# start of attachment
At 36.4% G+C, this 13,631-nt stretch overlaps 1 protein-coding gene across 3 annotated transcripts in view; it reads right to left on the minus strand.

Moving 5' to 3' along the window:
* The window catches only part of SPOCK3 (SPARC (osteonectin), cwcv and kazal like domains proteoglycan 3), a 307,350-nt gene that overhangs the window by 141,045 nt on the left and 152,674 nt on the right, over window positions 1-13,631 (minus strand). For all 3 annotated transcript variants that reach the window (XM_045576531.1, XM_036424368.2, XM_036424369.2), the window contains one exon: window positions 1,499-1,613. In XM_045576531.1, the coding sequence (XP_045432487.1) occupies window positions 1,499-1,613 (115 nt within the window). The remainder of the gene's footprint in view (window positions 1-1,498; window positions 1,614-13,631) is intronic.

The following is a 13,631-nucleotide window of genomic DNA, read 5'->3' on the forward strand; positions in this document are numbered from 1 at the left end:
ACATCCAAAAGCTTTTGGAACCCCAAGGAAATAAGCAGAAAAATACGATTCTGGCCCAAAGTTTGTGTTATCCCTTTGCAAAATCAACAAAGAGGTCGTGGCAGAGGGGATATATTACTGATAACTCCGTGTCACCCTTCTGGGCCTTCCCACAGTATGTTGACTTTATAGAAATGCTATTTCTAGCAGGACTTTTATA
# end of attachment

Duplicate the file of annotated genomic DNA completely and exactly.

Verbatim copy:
At 36.4% G+C, this 13,631-nt stretch overlaps 1 protein-coding gene across 3 annotated transcripts in view; it reads right to left on the minus strand.

Moving 5' to 3' along the window:
* The window catches only part of SPOCK3 (SPARC (osteonectin), cwcv and kazal like domains proteoglycan 3), a 307,350-nt gene that overhangs the window by 141,045 nt on the left and 152,674 nt on the right, over window positions 1-13,631 (minus strand). For all 3 annotated transcript variants that reach the window (XM_045576531.1, XM_036424368.2, XM_036424369.2), the window contains one exon: window positions 1,499-1,613. In XM_045576531.1, the coding sequence (XP_045432487.1) occupies window positions 1,499-1,613 (115 nt within the window). The remainder of the gene's footprint in view (window positions 1-1,498; window positions 1,614-13,631) is intronic.

The following is a 13,631-nucleotide window of genomic DNA, read 5'->3' on the forward strand; positions in this document are numbered from 1 at the left end:
ACATCCAAAAGCTTTTGGAACCCCAAGGAAATAAGCAGAAAAATACGATTCTGGCCCAAAGTTTGTGTTATCCCTTTGCAAAATCAACAAAGAGGTCGTGGCAGAGGGGATATATTACTGATAACTCCGTGTCACCCTTCTGGGCCTTCCCACAGTATGTTGACTTTATAGAAATGCTATTTCTAGCAGGACTTTTATA